This year, Snowbirds must be prudent about tracking how many days they stay in the United States. Rules already in place limit the amount of days you can spend in the US before you become subject to US tax laws. June 30, 2014 marks the date in which the US and Canada will be working together to strictly monitor the number of days a person spends outside of Canada, or inside the US. If the allowed number of 183 days is exceeded, people could face some serious penalties.
The changes are part of the Entry-Exit Initiative and the Perimeter Security and Competitiveness Action Plan, a cooperative plan between Canada and the US that was announced in February 2011.
Travellers will be tracked in both directions across the Canada/US border. Both countries will share the information in real-time. Previously, travellers were allowed to self-report changes in residency, and were only tracked when entering a country.
Here is a summary of some of the consequences of being outside Canada, or in the US, for too long.
1. US Travel Bans - If found to be unlawfully present in the US between 183 and 365 days, you could face a 3-year travel ban. If found to be unlawfully present in the US more than 365 days, you could face a 10 year travel ban.
2. Liability for U.S. income tax on world wide income - If present inside the US for too long, you could become subject to US tax laws, and be taxed on your worldwide income.
3. Liability of U.S. estate tax on fair market value of world wide assets - Once subject to US tax laws, a person who dies in the US would have their estate taxed based on the value of their worldwide assets.
4. Liability of Canadian departure tax - A Canadian who is no longer a resident may be subject to a Canadian departure tax. This means once you lose your Canadian resident status, you would be deemed to have disposed of your assets, and pay tax on the gains.
5. Loss of provincial healthcare coverage - Once a Canadian is no longer a resident of a particular province, they lose the right to provincial healthcare coverage. The rules governing residency are different than those covered by previously mentioned tax laws. Consult your provincial healthcare body for specific rules and exceptions.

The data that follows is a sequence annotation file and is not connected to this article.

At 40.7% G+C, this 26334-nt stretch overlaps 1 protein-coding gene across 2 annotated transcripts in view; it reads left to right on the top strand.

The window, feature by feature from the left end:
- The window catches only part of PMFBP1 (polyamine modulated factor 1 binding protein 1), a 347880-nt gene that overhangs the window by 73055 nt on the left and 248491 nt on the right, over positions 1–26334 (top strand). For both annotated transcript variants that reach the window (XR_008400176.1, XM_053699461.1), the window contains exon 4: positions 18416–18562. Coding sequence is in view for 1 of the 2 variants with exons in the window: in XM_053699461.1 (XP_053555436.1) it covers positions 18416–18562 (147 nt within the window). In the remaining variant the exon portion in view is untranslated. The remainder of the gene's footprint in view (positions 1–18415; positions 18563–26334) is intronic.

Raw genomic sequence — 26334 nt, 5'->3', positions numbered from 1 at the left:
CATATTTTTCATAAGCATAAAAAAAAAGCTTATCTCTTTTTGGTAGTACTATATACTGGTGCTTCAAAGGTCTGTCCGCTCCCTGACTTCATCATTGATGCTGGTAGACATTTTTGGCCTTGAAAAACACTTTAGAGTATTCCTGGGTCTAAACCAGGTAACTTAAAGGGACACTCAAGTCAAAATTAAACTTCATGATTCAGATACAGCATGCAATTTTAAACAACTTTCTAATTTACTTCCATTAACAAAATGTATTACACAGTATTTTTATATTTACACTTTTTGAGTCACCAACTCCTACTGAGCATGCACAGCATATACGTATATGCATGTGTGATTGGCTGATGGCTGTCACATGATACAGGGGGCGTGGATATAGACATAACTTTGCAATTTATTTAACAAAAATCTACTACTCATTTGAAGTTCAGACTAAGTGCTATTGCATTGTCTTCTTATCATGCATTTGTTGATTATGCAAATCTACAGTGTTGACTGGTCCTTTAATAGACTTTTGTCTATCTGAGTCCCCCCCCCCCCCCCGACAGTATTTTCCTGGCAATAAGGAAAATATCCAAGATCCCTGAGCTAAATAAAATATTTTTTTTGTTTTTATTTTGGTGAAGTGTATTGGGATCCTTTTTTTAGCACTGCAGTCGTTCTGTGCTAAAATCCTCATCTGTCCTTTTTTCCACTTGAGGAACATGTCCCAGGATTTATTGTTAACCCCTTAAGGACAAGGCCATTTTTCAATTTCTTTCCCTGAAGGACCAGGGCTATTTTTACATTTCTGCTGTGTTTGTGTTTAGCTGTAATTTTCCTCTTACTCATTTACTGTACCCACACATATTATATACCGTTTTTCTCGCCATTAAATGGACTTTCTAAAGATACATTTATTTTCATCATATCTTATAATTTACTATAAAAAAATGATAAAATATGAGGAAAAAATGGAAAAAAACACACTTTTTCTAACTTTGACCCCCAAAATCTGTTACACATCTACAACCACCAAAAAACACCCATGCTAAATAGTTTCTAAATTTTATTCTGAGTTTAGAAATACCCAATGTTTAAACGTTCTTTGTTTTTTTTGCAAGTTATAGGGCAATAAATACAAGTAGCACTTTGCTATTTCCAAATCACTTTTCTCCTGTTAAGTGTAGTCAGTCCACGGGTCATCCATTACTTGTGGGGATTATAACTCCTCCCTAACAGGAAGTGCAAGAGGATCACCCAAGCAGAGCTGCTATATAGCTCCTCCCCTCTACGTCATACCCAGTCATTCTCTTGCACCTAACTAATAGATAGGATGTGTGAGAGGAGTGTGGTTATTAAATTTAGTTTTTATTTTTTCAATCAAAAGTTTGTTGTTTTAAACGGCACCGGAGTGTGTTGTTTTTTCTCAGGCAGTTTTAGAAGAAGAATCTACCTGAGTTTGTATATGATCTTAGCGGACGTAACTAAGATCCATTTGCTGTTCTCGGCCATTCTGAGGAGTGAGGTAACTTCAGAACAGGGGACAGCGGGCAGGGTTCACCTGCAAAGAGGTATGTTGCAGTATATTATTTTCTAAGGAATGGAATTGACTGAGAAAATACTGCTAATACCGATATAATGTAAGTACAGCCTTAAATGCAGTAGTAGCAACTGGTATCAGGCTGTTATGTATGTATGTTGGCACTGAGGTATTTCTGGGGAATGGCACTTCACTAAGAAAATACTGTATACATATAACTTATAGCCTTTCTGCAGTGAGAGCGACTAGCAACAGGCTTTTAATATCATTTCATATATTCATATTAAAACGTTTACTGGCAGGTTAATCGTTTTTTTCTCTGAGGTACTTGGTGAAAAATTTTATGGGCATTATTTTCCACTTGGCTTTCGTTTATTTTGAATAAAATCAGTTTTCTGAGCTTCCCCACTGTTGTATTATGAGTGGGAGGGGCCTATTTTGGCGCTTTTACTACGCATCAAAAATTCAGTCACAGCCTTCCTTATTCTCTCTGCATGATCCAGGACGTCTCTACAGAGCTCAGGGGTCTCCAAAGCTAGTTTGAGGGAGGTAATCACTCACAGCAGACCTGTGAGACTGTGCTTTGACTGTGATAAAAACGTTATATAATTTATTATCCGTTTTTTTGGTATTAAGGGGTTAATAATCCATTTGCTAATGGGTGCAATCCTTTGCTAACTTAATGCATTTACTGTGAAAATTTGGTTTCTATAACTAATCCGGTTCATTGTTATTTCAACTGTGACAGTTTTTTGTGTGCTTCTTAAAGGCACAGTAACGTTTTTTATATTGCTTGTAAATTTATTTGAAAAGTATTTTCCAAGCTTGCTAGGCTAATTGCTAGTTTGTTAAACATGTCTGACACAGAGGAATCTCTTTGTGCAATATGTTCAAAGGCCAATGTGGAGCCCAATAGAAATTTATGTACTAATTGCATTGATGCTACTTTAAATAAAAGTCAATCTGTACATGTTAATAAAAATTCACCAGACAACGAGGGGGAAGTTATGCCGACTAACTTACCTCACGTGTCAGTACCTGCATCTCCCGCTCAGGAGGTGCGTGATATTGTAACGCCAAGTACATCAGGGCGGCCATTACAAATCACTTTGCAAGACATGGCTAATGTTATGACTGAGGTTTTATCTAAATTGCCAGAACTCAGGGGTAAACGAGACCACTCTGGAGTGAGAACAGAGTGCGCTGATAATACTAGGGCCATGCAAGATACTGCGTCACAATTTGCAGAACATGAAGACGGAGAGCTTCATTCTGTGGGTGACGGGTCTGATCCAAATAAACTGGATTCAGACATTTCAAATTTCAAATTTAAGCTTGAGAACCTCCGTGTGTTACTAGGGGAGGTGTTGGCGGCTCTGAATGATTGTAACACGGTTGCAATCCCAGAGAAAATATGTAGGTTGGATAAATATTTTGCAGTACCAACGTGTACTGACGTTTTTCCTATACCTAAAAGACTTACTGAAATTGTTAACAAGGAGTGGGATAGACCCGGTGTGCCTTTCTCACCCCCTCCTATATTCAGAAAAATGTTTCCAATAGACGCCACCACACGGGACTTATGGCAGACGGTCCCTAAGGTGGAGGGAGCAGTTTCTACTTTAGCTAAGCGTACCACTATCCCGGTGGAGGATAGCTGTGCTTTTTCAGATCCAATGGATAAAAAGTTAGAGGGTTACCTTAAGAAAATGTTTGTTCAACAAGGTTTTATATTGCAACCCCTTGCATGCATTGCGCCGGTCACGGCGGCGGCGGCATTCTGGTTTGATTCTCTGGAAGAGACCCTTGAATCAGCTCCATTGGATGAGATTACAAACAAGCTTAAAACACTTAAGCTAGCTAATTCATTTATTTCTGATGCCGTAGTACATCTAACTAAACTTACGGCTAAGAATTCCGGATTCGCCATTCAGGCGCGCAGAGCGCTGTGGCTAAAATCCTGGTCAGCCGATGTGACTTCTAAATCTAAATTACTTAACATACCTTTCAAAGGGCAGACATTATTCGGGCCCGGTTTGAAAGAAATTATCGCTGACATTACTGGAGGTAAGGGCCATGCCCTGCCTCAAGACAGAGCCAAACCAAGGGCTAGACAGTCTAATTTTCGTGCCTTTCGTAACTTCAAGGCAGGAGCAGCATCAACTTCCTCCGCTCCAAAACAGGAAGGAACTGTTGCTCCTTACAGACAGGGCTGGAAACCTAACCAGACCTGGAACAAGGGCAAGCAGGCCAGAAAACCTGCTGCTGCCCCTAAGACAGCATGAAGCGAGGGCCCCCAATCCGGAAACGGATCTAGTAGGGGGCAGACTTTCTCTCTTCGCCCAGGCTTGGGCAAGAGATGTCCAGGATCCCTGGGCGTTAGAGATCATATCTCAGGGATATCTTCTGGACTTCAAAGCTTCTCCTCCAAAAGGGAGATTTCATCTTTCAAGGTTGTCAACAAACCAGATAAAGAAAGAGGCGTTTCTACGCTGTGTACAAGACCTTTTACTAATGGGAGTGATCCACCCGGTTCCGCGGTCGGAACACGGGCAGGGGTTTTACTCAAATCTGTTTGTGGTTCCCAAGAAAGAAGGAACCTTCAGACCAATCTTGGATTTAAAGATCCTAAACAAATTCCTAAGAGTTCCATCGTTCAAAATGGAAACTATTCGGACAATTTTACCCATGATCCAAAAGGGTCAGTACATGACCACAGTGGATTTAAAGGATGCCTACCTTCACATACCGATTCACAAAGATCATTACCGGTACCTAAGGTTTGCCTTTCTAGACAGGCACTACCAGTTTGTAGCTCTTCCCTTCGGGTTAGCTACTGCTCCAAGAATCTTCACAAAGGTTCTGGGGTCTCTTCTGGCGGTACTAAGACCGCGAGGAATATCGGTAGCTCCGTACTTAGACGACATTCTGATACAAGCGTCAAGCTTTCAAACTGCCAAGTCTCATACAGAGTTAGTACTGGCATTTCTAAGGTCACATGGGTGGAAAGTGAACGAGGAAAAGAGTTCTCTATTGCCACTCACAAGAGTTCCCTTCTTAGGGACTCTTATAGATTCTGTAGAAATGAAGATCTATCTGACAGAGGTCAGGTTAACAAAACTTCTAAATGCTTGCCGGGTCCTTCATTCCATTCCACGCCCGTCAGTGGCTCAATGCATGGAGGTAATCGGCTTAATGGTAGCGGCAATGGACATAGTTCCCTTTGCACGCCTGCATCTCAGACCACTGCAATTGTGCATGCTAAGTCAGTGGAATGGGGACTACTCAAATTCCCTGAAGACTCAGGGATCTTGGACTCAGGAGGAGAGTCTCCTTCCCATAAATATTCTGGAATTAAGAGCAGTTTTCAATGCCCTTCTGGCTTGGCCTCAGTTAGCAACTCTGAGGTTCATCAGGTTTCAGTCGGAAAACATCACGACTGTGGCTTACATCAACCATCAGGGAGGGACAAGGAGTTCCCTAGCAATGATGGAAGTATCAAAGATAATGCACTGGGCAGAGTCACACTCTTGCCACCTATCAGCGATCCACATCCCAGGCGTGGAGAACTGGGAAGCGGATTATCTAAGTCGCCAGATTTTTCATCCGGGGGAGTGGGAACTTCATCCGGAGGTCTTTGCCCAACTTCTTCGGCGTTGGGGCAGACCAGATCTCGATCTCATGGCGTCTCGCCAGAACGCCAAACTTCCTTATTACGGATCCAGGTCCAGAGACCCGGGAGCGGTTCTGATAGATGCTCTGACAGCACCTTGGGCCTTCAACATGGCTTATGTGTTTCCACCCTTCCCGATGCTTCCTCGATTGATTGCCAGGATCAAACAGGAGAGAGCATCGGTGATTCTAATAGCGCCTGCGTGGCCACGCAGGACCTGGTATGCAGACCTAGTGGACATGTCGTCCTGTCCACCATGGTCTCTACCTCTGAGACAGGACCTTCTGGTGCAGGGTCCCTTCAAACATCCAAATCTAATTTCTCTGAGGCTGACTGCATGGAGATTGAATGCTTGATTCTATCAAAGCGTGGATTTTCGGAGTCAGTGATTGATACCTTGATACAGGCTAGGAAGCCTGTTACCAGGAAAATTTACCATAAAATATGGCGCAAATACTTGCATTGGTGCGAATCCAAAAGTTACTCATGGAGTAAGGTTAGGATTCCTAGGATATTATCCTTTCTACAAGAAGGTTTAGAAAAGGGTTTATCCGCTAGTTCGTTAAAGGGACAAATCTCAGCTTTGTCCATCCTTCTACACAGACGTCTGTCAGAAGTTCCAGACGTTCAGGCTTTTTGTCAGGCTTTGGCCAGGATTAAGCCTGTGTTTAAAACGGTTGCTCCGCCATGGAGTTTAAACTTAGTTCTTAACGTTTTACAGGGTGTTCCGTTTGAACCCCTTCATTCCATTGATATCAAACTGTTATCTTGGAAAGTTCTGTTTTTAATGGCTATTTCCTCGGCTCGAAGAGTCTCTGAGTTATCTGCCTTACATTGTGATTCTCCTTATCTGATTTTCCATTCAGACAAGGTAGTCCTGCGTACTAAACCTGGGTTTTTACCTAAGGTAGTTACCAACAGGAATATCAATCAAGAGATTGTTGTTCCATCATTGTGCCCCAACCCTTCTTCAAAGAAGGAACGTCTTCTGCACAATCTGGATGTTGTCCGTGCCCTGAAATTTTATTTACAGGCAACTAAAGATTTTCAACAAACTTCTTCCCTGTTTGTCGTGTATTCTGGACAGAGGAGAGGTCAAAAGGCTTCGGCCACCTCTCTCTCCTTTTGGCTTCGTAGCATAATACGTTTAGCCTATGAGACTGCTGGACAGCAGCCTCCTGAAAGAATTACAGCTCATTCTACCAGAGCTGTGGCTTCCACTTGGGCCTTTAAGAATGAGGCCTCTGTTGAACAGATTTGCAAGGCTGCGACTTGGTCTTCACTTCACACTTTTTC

For more details check out this article about keeping track of days spent in the US by clicking here. We also recommend consulting a tax specialist for guidance as we are not experts on such matters ourselves. We want our clients to be aware of such matters, even if we can't give specific advice.
Almost all travel insurance policies include an alcohol, drug or other intoxicant exclusion of some kind. In most cases of accidents and injuries where intoxication from alcohol or drugs is a contributing factor, the insurance policy will not cover the associated healthcare costs.
The phrasing of the drug and alcohol exclusions differ slightly depending on the insurance company. For alcohol, some companies specify an amount of 80 milligrams of alcohol per 100 milliliters of blood as the point coverage is excluded, while others are more vague in their exclusion when alcohol is a factor.
Some companies exclude coverage related to the use of prohibited drugs as well as the misuse of prescribed drugs.
We recommend that everyone who is travelling and considering consuming drugs or alcohol read and understand their policy's exclusions.
The summer camping season is finally here, and many Canadians will be taking advantage of the warm weather by heading to the great outdoors. While you are planning your camping trip, don't forget travel insurance if you will be leaving your home province. While your provincial healthcare will cover you in another province, not all services will be covered, and this could leave open the possibility of large medical bills if illness or accident sends someone in your family to the hospital.